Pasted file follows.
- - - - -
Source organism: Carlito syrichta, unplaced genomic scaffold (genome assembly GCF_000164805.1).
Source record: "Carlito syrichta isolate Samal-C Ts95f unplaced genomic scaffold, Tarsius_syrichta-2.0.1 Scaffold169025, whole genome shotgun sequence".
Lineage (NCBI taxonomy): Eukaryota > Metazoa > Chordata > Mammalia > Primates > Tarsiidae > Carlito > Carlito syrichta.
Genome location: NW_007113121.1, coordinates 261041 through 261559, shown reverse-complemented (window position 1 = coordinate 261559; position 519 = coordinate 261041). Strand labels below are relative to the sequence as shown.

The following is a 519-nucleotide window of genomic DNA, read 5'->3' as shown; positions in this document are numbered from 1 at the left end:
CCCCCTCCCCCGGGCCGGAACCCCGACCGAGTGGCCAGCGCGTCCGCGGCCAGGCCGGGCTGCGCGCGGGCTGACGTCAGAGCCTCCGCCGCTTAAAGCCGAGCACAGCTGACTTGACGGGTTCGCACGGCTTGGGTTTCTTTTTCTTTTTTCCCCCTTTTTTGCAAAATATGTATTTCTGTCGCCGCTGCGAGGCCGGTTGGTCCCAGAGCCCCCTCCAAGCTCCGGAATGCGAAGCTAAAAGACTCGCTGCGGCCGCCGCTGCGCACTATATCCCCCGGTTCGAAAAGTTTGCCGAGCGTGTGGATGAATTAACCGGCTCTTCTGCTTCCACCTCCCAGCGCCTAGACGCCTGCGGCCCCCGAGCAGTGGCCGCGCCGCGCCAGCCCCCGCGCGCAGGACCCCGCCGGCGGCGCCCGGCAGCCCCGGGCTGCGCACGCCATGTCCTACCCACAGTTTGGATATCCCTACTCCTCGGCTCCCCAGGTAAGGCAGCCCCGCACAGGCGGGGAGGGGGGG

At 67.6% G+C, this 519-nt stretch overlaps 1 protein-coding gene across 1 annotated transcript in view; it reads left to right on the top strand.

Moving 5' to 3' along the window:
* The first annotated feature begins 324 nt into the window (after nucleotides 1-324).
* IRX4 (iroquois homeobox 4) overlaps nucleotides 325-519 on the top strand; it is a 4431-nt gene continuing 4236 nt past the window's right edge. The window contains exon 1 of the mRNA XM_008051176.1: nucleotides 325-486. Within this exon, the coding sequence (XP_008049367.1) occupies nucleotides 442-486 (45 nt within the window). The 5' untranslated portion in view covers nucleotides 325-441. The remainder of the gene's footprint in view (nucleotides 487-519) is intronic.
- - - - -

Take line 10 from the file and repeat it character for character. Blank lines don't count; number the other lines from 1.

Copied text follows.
* IRX4 (iroquois homeobox 4) overlaps nucleotides 325-519 on the top strand; it is a 4431-nt gene continuing 4236 nt past the window's right edge. The window contains exon 1 of the mRNA XM_008051176.1: nucleotides 325-486. Within this exon, the coding sequence (XP_008049367.1) occupies nucleotides 442-486 (45 nt within the window). The 5' untranslated portion in view covers nucleotides 325-441. The remainder of the gene's footprint in view (nucleotides 487-519) is intronic.